Collectd-mod-exec script to retrieve DSL values from ZyXEL VMG1312 modem

To whom it may be of use: I recently switched to a ZyXEL VMG1312-B30A modem attached to my router and, naturally, I wanted to get the DSL line values into collectd.

Here is my result: A script that pulls the data via netcat (emulating telnet) and offers them to collectd-mod-exec with meaningful values:

This is the result, displayed in LuCI:

Note: From time to time, and without any identifiable underlying cause, the modem seems to randomly bump the FEC "error" counter by ~10000 from one minute to the next, resulting in a huge spike. (You can see this in the screenshot above, towards the end of the timeline.) After logging for a while I confirmed this is not a parsing issue, but already present in the raw value output of xdslctl, so there's really nothing I can do about it. Without any deeper insight, I suspect a glitch in the firmware. The FEC counter by itself is only a very weak indicator anyway since "forward error correction" is not actually an "error counter", but rather monitoring the very regular operation of the protocol. Personally, I don't even watch FEC counters anymore.

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Can you consider SSH support?

I hear you, I actually tried SSH first. But

a) the ZyXEL appears not to speak any of the ciphers OpenWrt's own dropbear-ssh client comes with (it bombs out with No matching algo enc c->s)
b) the shell opened by ssh is actually more restricted than the shell opened by telnet, and some weird rights issue prevents the execution of xdslctl

There are technicolor modem that are based on openwrt and with some hack can have SSH access. This would be very useful or this is specific to zyxel?

Just out of curiosity, did you consider using snmp (that might be more widely available)?

It is mostly specific to the output of the Broadcom xdslctl utility which delivers a certain output. Chances are it will work for other Broadcom-based modems, but I have no way of knowing that.

To be clear: None of what I am doing here is rocket surgery, it's just a shell script retrieving the output from the modem and some parsing into usable values. The point of releasing it to the public is ... to save someone the time to do it themselves, or even just as a pointer how to parse values from a multi-line file.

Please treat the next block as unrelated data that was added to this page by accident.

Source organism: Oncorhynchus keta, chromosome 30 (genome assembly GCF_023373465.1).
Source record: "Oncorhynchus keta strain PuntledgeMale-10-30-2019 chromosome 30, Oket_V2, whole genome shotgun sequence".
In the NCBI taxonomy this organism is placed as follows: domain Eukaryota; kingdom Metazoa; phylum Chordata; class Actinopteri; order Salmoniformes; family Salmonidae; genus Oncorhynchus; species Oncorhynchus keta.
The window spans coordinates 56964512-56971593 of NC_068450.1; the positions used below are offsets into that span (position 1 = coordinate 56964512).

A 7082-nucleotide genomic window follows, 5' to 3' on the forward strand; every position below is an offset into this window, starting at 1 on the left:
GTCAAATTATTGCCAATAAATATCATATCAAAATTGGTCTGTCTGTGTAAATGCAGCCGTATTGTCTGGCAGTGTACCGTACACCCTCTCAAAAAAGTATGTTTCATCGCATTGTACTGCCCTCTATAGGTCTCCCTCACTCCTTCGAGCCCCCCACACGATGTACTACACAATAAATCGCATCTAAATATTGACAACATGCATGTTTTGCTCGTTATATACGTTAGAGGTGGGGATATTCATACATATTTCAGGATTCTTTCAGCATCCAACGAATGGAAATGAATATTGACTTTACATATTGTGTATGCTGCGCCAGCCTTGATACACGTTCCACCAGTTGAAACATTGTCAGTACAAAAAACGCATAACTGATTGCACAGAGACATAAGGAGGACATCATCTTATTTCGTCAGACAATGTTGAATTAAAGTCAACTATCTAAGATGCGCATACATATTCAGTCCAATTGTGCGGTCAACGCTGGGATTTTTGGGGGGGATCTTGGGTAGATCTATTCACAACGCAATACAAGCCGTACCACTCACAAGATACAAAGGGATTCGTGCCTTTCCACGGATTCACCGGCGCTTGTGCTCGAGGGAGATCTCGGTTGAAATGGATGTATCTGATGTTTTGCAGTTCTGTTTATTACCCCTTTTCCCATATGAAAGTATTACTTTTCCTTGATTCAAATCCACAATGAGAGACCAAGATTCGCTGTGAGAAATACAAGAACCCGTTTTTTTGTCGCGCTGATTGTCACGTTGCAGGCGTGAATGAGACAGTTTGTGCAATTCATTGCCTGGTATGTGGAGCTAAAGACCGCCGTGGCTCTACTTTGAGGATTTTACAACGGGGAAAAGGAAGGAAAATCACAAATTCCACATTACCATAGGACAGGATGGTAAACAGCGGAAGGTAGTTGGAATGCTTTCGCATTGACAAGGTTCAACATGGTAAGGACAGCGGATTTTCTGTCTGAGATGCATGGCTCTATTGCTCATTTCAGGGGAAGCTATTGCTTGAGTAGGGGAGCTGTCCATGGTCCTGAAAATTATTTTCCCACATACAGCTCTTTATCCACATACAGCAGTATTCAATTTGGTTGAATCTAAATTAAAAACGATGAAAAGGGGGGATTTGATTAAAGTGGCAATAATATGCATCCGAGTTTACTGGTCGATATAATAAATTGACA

xdslctl output is very standard (unless the oem modify it)
@slh snmp most of the time is bugged on this broadcom platform... (problem with driver updating the stats in the right time)

Honestly, I did not. Partly because I wanted to go about it with what is built into default OpenWrt (hence netcat and not some installable telnet client), partly because I am utterly unfamiliar with SMNP.

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Simple Network Management Protocol ( SNMP ) is one of the oldest (since the 80s) and most widely used Internet Standard protocol for collecting and organizing information about managed devices on IP networks.
With Openwrt you just have to install the SNMP package and you're in business.
Then use the SNMPWALK tool to find what metrics are provided by your device.


The graphs in the screenshot above were built years ago using SNMP metrics retrieved from an ancient Zhone 6211 DSL modem.

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In the meantime I tried. The ZyXEL VMG1312-B30A does not offer SNMP access (edit: at least not with my firmware, the "SNMP" config screen mentioned in the manual is simply missing, and there is no snmpd running or even to be found anywhere in the file system.)

And even if it did, the snmpwalk output of the related (but not identical) "B10A" variant suggests that it would only expose router-related statistics, not DSL modem statistic.

Also, there is a "dslstats" software to be used with Broadcom modems which ... does exactly what I do: retrieve statistics via telnet. However, the website has a compability list with a bunch of modems where my approach, inelegant as it is, might work too.

I don't own one myself so I can't offer any support for it.